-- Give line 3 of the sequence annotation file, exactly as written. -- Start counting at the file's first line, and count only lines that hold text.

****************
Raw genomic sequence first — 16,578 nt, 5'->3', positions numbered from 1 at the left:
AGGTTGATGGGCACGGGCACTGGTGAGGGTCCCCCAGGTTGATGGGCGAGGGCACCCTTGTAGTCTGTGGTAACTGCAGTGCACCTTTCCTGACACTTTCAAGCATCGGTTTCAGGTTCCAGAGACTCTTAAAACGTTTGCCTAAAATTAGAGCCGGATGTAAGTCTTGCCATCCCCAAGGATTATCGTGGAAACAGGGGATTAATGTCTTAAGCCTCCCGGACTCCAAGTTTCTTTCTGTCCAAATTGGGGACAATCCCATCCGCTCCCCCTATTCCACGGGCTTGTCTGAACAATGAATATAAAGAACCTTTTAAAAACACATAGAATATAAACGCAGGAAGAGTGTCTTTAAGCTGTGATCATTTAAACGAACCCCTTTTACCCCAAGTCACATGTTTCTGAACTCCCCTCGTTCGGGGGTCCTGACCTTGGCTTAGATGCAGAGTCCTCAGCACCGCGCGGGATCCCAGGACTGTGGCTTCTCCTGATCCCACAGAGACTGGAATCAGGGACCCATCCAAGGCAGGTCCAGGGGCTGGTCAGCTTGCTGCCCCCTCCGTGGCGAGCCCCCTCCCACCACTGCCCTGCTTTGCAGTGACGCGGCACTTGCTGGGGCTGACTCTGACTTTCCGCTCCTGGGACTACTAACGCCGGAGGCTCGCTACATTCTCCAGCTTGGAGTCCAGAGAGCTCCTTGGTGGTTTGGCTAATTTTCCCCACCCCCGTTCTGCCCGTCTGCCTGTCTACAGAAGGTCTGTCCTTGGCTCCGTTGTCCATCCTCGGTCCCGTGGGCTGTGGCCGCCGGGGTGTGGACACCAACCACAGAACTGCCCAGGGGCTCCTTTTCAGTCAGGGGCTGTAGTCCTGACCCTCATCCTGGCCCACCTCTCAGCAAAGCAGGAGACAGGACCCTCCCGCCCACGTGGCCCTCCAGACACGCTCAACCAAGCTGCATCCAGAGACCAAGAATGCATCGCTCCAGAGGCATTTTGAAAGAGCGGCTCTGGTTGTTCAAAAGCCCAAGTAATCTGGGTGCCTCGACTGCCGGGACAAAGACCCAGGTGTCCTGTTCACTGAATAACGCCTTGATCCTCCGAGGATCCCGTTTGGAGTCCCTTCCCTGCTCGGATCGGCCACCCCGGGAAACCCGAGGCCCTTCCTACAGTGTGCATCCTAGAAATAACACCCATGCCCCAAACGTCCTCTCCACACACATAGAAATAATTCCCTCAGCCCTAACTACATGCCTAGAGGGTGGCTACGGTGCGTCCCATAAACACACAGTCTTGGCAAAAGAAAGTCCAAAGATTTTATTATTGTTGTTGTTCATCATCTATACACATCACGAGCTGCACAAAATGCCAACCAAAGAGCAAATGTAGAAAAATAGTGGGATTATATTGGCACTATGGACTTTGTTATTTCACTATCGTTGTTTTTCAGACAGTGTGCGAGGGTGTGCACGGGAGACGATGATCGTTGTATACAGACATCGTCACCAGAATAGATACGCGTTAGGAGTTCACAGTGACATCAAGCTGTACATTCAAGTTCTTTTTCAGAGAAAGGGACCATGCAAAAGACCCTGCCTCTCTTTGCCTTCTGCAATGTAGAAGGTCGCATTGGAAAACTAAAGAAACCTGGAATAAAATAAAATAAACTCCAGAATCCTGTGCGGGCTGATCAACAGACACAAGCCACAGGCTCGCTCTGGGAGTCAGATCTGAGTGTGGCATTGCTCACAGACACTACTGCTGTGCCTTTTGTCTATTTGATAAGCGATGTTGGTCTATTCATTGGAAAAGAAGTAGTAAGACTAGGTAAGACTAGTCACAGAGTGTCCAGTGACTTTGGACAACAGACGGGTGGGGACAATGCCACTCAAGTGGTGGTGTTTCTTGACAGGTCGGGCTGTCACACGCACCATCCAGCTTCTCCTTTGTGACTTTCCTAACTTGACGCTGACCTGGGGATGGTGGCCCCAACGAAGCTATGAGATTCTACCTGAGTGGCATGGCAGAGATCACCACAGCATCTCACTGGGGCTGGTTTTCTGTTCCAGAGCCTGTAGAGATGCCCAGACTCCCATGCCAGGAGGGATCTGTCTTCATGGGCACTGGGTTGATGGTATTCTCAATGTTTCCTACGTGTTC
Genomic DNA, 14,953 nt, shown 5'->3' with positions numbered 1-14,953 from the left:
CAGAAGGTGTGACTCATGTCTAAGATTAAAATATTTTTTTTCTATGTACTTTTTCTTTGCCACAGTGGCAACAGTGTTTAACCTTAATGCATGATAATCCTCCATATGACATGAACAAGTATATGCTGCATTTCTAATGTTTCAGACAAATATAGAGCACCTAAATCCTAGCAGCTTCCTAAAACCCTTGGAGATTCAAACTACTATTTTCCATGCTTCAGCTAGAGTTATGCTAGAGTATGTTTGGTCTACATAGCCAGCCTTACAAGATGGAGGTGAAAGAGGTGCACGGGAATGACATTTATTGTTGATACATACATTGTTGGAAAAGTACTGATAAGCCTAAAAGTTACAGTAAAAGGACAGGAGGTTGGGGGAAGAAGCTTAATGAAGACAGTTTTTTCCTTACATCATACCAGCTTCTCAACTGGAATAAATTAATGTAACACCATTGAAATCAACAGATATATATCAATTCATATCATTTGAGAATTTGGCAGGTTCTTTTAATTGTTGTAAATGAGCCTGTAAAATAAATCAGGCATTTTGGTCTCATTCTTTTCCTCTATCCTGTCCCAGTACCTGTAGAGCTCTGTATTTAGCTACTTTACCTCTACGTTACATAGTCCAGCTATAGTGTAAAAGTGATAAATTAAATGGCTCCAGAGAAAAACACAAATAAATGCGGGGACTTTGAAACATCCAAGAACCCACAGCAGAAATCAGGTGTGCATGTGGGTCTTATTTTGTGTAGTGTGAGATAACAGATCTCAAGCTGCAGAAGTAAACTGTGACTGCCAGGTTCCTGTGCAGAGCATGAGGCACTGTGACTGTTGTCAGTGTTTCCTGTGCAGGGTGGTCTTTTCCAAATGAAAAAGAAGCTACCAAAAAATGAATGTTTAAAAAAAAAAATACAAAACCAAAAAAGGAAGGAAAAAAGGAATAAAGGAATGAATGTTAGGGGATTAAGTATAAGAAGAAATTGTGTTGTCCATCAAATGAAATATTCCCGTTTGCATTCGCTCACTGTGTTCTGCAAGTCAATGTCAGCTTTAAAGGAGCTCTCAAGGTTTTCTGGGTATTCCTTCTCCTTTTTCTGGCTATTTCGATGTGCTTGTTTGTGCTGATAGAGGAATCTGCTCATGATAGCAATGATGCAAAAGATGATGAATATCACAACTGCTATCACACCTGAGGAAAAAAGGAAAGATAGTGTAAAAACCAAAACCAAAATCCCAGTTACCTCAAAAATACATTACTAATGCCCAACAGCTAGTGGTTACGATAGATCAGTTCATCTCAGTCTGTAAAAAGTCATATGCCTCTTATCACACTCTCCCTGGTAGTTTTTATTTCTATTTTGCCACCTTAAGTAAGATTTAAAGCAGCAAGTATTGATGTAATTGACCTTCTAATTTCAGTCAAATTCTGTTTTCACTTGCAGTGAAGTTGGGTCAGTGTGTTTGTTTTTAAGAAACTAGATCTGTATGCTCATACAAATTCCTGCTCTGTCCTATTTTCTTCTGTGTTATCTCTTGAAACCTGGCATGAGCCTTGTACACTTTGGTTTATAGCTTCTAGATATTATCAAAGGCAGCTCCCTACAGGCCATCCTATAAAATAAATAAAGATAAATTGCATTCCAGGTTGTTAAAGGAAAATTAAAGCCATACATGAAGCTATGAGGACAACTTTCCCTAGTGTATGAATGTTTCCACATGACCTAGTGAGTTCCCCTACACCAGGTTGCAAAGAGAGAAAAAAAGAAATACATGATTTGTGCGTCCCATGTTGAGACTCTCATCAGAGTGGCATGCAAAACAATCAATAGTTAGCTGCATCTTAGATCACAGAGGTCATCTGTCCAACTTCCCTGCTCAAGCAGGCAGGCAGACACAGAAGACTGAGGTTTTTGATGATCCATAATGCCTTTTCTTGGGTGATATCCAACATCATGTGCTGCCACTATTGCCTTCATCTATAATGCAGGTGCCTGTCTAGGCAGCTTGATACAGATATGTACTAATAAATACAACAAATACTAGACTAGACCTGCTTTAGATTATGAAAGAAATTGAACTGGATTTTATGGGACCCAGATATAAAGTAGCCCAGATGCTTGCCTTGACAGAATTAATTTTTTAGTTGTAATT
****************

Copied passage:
Genomic DNA, 14,953 nt, shown 5'->3' with positions numbered 1-14,953 from the left: